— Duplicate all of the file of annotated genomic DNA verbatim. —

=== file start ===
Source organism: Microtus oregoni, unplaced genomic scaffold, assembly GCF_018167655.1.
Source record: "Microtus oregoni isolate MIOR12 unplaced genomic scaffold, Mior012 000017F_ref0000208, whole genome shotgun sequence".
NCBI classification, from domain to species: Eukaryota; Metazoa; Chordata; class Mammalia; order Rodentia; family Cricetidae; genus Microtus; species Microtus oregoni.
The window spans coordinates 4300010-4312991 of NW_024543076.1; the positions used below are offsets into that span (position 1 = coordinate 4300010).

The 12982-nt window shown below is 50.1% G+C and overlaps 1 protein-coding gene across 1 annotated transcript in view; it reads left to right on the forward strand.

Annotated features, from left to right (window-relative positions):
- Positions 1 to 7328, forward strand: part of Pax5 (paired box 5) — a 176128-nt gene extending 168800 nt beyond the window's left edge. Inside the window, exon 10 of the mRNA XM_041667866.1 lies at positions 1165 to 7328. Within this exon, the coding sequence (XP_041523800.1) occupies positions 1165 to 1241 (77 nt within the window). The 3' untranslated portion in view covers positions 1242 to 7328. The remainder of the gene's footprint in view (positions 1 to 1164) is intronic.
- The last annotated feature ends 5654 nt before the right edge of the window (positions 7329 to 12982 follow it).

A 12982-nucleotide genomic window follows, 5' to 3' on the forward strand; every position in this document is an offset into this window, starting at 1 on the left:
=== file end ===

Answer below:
Source organism: Microtus oregoni, unplaced genomic scaffold, assembly GCF_018167655.1.
Source record: "Microtus oregoni isolate MIOR12 unplaced genomic scaffold, Mior012 000017F_ref0000208, whole genome shotgun sequence".
NCBI classification, from domain to species: Eukaryota; Metazoa; Chordata; class Mammalia; order Rodentia; family Cricetidae; genus Microtus; species Microtus oregoni.
The window spans coordinates 4300010-4312991 of NW_024543076.1; the positions used below are offsets into that span (position 1 = coordinate 4300010).

The 12982-nt window shown below is 50.1% G+C and overlaps 1 protein-coding gene across 1 annotated transcript in view; it reads left to right on the forward strand.

Annotated features, from left to right (window-relative positions):
- Positions 1 to 7328, forward strand: part of Pax5 (paired box 5) — a 176128-nt gene extending 168800 nt beyond the window's left edge. Inside the window, exon 10 of the mRNA XM_041667866.1 lies at positions 1165 to 7328. Within this exon, the coding sequence (XP_041523800.1) occupies positions 1165 to 1241 (77 nt within the window). The 3' untranslated portion in view covers positions 1242 to 7328. The remainder of the gene's footprint in view (positions 1 to 1164) is intronic.
- The last annotated feature ends 5654 nt before the right edge of the window (positions 7329 to 12982 follow it).

A 12982-nucleotide genomic window follows, 5' to 3' on the forward strand; every position in this document is an offset into this window, starting at 1 on the left: